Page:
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Easy-to-Read Informed Consent Form for Hematopoietic Cell Transplantation Clinical Trials: Results from the Blood and Marrow Transplant Clinical Trials Network 1205 Study. Biol Blood Marrow Transplant 2018 10;24(10):2145-2151

Date

04/22/2018

Pubmed ID

29679770

Pubmed Central ID

PMC6193865

DOI

10.1016/j.bbmt.2018.04.014

Scopus ID

2-s2.0-85047348782   3 Citations

Abstract

Because of the complexity of hematopoietic cell transplant trial treatments, informed consent forms are often long and difficult to read. We evaluated a 2-column easy-to-read informed consent (ETRIC) form that incorporates elements of health literacy and readability in participants and centers participating in Blood and Marrow Transplant Clinical Trials Network (BMT CTN) clinical trials. In a randomized study 198 adult patients from 25 centers potentially eligible to participate in 4 BMT CTN interventional trials were randomized to the ETRIC form or a standard consent form for that trial. Both forms were written at no more than an eighth-grade reading level. The primary endpoint was objective comprehension score on the Quality of Informed Consent, part A (QuIC-A) instrument. In a parallel evaluation study, 2 moderators conducted semistructured interviews of 49 investigators, research staff, and institutional review board (IRB) members at 9 BMT CTN trial sites. The mean QuIC-A scores were comparable in 152 patients (77%) assessable for the primary endpoint (ETRIC form, 80.5; standard form, 81.8; Pā€‰=ā€‰.37). In regression analysis there was no significant association between the consent type and QuIC-A score. In the evaluation study dominant themes identified on qualitative analyses included general comfort and willingness to use the ETRIC template and that its formatting and layout enhancements would offer additional value to research participants, investigators, and IRBs. IRB language preferences and requirements, length, and prior experience with alternative consent formats were perceived as barriers. Among patients considering participation in BMT CTN clinical trials, the formatting enhancements of the ETRIC form did not alter comprehension of the trial. Despite local challenges to implementation, trial sites generally viewed the ETRIC form favorably and expressed willingness to use it over standard consent form.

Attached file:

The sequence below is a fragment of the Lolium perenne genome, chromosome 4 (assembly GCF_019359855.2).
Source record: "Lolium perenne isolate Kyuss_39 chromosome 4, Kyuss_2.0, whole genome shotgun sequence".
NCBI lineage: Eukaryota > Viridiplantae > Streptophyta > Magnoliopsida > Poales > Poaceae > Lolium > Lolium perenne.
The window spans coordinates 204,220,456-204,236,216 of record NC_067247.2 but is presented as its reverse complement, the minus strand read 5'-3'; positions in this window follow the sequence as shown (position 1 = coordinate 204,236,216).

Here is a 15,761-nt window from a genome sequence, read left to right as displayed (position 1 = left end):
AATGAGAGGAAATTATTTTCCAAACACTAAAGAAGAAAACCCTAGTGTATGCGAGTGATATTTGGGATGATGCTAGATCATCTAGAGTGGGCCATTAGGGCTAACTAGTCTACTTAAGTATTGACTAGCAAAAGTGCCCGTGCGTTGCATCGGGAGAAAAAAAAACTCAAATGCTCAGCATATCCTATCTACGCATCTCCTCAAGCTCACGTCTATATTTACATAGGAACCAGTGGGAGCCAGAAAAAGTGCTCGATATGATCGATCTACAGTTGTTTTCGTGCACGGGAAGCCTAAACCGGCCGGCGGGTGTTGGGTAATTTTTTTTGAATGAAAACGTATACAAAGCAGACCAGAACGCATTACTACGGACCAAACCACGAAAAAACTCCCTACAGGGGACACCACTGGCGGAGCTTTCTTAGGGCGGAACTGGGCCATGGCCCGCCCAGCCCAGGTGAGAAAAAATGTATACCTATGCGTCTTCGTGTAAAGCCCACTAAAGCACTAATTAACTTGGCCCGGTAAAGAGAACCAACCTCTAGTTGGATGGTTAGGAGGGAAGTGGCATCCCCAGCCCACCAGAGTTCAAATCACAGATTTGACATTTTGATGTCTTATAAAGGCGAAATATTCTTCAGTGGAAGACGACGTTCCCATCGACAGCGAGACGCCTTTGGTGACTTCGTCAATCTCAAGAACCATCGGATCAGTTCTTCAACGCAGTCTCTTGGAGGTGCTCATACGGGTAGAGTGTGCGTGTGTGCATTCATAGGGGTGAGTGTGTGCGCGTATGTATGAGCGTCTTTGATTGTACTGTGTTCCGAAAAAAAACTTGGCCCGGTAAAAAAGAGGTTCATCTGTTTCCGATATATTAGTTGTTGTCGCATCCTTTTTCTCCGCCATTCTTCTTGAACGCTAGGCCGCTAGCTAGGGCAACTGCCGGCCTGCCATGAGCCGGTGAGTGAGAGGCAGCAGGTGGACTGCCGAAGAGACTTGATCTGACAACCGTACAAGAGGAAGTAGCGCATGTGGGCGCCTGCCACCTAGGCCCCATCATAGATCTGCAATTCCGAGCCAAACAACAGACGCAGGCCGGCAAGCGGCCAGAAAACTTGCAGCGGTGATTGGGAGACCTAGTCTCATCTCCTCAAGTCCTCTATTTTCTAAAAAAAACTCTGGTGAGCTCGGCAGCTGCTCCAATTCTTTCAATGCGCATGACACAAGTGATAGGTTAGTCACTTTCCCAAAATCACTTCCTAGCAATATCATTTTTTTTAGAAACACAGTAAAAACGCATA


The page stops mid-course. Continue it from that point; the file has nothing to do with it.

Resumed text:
Author List

Spellecy R, Tarima S, Denzen E, Moore H, Abhyankar S, Dawson P, Foley A, Gersten I, Horwitz M, Idossa L, Joffe S, Kamani N, King R, Lazaryan A, Morris L, Horowitz MM, Majhail NS

Authors

Mary M. Horowitz MD, MS Center Director, Professor in the Medicine department at Medical College of Wisconsin
Ryan Spellecy PhD Assistant Provost, Director, Professor in the Institute for Health and Equity department at Medical College of Wisconsin
Sergey S. Tarima PhD Associate Professor in the Institute for Health and Equity department at Medical College of Wisconsin




MESH terms used to index this publication - Major topics in bold

Aged
Comprehension
Consent Forms
Female
Hematopoietic Stem Cell Transplantation
Humans
Informed Consent
Male
Mental Competency
Middle Aged
jenkins-FCD Prod-486 e3098984f26de787f5ecab75090d0a28e7f4f7c0